Robin Williams’ recent suicide has risen the awareness of many people. Over 70% who commit suicide are mentally ill.
One out of five Americans will experience a mental disorder during their lifetime. But, people can get better. With proper treatment, most people with a mental illness recover quickly, and the majority do not need hospital care, or have only brief admissions.
Mental illness has traditionally been surrounded by community misunderstanding, fear, and stigma. Stigma towards people with a mental illness has a detrimental effect on their ability to obtain services, their recovery, the type of treatment and support they receive, and their acceptance in the community.
Exactly what is stigma? Stigma means a mark or sign of shame, disgrace or disapproval, of being shunned or rejected by others. It emerges when people feel uneasy or embarrassed to talk about behavior they perceive as different. The stigma surrounding mental illness is so strong that it places a wall of silence around this issue.
It is like hiding the “pile” instead of dealing with it properly.
The effects are damaging to the community as well as to the person will the illness and his/her family and friends. But at Mental Health agencies and groups all over are working hard to erase the stigma associated with having a mental illness.
Yet discrimination and community misconceptions remain among the most significant barriers to people with a mental illness being able to actively participate in the community and gaining access to the services they need.
But it is not only people with a mental illness who experience discrimination and stigma. Rejection of people with mental illness inevitably spills over to the caregiver and family members.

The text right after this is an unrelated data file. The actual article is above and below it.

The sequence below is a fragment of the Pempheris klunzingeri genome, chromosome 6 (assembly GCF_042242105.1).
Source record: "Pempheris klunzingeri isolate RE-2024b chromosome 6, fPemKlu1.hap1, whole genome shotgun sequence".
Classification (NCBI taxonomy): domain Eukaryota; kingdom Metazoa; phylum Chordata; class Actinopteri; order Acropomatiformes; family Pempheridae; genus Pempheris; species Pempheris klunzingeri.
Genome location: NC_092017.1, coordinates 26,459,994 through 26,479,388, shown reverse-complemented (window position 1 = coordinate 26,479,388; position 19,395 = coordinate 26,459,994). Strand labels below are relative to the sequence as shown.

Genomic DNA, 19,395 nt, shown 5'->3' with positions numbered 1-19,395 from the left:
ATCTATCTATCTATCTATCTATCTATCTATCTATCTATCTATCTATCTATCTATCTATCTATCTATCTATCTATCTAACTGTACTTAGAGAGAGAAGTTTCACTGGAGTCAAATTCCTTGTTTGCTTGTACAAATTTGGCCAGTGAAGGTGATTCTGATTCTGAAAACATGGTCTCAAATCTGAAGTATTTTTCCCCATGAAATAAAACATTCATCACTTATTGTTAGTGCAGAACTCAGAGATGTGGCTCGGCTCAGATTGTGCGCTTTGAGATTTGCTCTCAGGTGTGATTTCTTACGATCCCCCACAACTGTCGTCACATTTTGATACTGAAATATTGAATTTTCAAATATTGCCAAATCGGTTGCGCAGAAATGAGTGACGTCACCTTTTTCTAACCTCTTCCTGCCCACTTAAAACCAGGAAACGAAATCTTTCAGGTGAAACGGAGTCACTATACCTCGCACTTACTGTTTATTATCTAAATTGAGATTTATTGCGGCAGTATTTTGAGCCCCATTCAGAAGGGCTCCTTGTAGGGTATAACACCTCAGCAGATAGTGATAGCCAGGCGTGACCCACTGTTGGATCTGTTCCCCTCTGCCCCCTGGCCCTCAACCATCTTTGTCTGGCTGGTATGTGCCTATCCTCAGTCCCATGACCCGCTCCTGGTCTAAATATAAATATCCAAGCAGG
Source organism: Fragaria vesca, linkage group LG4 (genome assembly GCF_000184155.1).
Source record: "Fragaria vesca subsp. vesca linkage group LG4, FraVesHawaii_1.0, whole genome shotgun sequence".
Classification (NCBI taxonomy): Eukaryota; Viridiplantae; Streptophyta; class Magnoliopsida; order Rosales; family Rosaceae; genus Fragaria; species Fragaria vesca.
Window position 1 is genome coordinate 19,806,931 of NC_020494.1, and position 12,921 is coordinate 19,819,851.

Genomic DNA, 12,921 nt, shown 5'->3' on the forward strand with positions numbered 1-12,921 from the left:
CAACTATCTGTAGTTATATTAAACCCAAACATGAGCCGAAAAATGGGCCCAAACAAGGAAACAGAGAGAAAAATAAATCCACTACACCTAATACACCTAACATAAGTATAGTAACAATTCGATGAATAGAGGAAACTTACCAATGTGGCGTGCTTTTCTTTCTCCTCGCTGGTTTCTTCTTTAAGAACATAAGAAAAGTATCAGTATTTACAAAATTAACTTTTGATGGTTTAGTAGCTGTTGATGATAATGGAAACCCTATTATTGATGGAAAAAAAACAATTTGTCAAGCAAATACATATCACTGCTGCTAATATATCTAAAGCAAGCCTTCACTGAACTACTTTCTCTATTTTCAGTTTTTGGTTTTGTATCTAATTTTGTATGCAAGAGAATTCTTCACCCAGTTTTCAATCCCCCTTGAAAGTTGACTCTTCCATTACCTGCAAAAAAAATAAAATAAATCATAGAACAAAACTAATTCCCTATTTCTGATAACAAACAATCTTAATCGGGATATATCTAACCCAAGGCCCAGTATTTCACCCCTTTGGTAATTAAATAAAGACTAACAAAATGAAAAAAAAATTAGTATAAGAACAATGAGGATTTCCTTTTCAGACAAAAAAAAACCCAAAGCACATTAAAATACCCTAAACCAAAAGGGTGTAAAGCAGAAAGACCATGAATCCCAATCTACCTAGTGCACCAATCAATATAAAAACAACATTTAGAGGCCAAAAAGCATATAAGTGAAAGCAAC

Improving community attitudes by increasing knowledge and understanding about mental illness is essential if people with a mental illness are to live in, and contribute to, the community, free from stigma and discrimination.
“People with mental problems are our neighbors. They are members of our congregations, members of our families; they are everywhere in this country. If we ignore their cries for help, we will be continuing to participate in the anguish from which those cries for help come. A problem of this magnitude will not go away. Because it will not go away, and because of our spiritual commitments, we are compelled to take action.”
- Mental Illness is Really Not That Cool (hurtorheal.wordpress.com)
- Mental health: How three people are falling through the cracks (recoverynetworktoronto.wordpress.com)
- I’m Blogging for Mental Health (thinklifecoaching.wordpress.com)
- The Stigma of Mental Illness (auroramorealist.wordpress.com)
- Dealing with Depression-Related Stigma (psychcentral.com)